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Am J Gastroenterol. 2010 Sep;105(9):2103-10. doi: 10.1038/ajg.2010.153. Epub 2010 Apr 6.

How patchy is patchy villous atrophy?: distribution pattern of histological lesions in the duodenum of children with celiac disease.

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Gastrointestinal Pathophysiology and Endoscopy, University Department of Pediatrics, Children's Hospital, Spedali Civili, Brescia, Italy.



In celiac disease (CD) the degree of histological damage in the duodenum may vary, but there is some controversy about the coexistence of villous atrophy and normal mucosa in different biopsy sites, i.e., patchy villous atrophy. We prospectively evaluated the degree, frequency, and distribution of histological lesions among different duodenal sites as well as within each duodenal biopsy.


Over the last 4 years, in each patient with suspected CD (positive anti-transglutaminase antibodies), four to five endoscopic biopsies were taken from the duodeno-jejunal flexure/distal duodenum (D3), intermediate duodenum (D2), proximal duodenum (D1), and duodenal bulb (B). Biopsies were subjected to hematoxylin/eosin staining and immunostaining with anti-CD3 monoclonal antibodies for intraepithelial lymphocyte (IEL) count. Duodenal lesions were classified according to Marsh-Oberhuber, and CD was diagnosed according to the European Society of Pediatric Gastroenterology, Hepatology, and Nutrition criteria.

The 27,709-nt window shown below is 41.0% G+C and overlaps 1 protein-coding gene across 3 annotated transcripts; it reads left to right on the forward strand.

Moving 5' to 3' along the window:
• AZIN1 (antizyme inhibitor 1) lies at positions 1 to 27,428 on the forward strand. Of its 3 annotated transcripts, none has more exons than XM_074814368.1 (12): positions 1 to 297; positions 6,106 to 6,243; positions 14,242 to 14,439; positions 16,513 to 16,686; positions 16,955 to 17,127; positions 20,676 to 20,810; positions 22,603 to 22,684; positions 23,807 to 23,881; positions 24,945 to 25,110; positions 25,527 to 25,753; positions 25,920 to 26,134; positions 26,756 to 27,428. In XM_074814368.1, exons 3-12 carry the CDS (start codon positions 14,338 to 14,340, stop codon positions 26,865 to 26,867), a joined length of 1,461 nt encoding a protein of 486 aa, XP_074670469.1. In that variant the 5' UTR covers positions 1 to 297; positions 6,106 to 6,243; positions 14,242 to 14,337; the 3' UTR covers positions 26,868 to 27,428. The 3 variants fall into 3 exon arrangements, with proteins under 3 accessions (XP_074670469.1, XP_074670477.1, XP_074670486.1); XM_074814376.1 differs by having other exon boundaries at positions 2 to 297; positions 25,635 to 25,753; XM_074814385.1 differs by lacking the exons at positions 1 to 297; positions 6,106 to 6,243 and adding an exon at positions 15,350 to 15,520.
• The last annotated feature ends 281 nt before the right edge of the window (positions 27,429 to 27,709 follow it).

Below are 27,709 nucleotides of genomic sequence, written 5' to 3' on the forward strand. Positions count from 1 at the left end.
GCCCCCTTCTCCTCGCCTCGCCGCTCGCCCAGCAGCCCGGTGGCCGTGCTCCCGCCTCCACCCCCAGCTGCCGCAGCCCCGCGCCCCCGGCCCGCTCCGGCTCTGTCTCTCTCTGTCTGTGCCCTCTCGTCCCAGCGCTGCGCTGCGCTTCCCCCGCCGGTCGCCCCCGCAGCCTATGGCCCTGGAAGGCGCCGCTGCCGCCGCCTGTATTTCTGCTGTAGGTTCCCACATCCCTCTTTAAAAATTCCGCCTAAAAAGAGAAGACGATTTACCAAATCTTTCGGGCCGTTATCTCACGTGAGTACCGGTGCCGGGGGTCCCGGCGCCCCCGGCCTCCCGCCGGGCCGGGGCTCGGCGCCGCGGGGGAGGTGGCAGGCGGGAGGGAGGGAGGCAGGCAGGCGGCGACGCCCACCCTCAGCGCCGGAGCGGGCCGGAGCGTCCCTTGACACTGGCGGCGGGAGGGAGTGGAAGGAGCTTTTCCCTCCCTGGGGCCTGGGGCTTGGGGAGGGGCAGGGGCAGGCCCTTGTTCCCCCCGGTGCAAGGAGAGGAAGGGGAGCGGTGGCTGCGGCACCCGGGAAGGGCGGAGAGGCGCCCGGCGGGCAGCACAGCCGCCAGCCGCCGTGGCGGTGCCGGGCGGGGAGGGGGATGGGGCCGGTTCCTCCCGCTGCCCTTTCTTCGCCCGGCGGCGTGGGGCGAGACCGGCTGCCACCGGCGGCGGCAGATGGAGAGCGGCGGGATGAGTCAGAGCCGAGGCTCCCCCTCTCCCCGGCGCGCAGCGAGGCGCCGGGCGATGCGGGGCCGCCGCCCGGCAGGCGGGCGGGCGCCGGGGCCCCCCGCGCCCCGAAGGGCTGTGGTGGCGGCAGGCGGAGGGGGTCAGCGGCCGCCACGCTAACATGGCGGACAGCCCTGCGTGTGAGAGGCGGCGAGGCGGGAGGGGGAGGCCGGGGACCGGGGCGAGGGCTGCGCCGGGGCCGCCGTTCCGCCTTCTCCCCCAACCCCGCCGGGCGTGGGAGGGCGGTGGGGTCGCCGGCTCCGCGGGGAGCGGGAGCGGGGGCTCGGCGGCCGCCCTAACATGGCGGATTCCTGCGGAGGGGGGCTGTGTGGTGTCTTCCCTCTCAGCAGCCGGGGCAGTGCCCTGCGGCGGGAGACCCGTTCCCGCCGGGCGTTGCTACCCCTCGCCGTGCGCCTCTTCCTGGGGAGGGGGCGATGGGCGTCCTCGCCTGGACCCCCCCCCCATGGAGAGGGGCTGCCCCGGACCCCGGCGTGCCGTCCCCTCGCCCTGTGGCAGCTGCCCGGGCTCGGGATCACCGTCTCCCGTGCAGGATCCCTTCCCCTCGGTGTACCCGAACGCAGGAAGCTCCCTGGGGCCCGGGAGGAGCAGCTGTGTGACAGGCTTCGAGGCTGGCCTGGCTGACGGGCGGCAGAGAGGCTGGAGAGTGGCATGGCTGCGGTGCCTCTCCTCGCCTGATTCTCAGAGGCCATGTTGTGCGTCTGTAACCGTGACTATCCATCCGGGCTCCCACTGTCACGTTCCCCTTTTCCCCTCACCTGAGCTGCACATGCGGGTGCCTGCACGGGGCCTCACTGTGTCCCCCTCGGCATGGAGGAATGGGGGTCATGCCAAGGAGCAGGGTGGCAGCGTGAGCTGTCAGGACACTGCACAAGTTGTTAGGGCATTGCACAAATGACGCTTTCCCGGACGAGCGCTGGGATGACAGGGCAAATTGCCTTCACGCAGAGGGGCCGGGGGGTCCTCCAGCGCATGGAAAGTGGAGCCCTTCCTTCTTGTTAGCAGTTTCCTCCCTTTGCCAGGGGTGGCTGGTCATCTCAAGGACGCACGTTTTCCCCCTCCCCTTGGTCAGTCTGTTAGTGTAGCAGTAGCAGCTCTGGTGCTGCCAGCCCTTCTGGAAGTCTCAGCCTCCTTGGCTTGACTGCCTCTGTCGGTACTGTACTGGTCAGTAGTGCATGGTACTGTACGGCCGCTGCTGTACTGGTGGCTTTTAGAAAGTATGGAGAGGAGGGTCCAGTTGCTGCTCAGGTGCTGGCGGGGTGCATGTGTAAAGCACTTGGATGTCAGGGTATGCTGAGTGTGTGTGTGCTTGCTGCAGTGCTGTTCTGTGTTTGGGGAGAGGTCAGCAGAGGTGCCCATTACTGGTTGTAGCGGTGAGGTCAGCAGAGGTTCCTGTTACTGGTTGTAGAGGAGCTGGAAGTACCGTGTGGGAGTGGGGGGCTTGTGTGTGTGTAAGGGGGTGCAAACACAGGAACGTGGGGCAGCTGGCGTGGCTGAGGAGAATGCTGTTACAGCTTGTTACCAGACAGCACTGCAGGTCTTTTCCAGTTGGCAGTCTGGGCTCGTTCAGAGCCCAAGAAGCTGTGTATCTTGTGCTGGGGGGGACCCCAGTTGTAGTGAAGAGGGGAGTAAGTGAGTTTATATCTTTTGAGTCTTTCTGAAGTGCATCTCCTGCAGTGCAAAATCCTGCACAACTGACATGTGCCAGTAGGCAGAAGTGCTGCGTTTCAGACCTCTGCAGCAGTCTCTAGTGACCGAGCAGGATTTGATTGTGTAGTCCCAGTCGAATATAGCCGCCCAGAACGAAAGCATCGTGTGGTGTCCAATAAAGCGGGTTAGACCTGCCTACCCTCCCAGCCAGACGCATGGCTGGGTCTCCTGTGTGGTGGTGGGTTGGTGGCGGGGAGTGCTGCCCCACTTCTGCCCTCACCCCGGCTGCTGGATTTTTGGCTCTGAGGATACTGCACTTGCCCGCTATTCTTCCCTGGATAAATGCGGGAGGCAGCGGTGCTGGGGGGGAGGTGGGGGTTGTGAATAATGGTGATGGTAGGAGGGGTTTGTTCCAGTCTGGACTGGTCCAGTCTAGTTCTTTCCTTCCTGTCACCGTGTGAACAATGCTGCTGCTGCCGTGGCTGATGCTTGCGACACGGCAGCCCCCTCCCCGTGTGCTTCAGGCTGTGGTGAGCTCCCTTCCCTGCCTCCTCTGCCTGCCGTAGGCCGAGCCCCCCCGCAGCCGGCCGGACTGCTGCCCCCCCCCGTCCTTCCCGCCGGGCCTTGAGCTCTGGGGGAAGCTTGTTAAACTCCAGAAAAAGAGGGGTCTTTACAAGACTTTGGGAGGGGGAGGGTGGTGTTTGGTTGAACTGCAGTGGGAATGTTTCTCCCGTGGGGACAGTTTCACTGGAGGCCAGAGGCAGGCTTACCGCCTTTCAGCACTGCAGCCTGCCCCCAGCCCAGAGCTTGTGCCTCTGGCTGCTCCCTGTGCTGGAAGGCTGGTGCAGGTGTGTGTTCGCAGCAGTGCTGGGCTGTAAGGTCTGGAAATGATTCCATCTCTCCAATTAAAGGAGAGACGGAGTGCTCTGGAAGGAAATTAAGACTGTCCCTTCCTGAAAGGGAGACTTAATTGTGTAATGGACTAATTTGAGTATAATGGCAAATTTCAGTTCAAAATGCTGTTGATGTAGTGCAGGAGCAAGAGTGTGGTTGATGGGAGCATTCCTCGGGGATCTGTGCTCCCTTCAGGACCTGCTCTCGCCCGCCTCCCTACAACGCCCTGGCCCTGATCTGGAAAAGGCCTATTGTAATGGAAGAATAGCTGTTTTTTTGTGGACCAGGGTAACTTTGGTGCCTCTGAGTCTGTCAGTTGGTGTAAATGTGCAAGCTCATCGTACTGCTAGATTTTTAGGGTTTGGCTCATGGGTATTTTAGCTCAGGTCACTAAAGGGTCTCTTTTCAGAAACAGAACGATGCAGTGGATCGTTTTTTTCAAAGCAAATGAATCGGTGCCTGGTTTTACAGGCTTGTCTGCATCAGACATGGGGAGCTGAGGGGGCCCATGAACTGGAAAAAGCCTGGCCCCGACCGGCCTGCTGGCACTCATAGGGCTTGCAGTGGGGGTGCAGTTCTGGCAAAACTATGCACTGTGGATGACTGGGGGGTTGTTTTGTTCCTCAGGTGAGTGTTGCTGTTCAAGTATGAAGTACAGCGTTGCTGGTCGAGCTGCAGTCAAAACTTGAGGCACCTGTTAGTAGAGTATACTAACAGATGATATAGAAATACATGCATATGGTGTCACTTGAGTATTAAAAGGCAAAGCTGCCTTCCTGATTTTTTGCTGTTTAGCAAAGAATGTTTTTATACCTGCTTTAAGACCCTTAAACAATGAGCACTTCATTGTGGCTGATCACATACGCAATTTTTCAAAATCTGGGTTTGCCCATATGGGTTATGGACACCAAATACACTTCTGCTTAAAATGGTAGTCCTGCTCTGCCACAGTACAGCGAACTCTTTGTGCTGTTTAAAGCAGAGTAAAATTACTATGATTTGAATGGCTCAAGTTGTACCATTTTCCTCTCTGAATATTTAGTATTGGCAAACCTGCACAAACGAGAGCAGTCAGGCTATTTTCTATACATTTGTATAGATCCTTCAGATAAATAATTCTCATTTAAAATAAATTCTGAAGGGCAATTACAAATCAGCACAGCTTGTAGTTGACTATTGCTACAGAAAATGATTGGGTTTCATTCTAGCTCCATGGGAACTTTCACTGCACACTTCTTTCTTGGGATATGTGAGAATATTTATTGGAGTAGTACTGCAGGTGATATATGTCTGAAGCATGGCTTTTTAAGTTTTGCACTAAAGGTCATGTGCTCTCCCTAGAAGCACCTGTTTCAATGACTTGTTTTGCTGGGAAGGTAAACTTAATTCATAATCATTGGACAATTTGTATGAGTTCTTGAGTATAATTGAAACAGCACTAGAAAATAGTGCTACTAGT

Six hundred and eighty-six children did have CD. A degree of villous atrophy was found in 660/686 patients (96.2%), total villous atrophy was present in 550/686 (80.1%), and 320/686 (46.6%) had different lesions at different sites, but none of these patients had entirely normal biopsies. In all, 116 of 686 (16.9%) had variable lesions within the same biopsy, with grade 2+3A being the most frequent association (43%), followed by 2+3A+3B (27%) and 2+3A+3B+3C (22%). All these 116 patients also had histologically normal areas within the same biopsy, but anti-CD3 immunostaining showed that IELs were always increased in such areas. In all the cases, the severity of duodenal lesions significantly increased in an aborad manner (chi(2)=52.38 with alpha=0.01 and d.f.=12; P<0.0001). No correlation was found between type and distribution of histologic lesions and clinical presentation of CD.


In newly diagnosed CD, some variability of histological lesions can be found, even within the same duodenal biopsy, in which areas of apparently normal mucosa with increased IEL number often exist. We also confirm our previous findings that duodenal lesions may vary among different biopsies; lesion severity has a proximal-to-distal gradient, but no patient has entirely normal duodenal biopsies. The awareness of such histological variability may help establish a correct diagnosis of CD.

[Indexed for MEDLINE]

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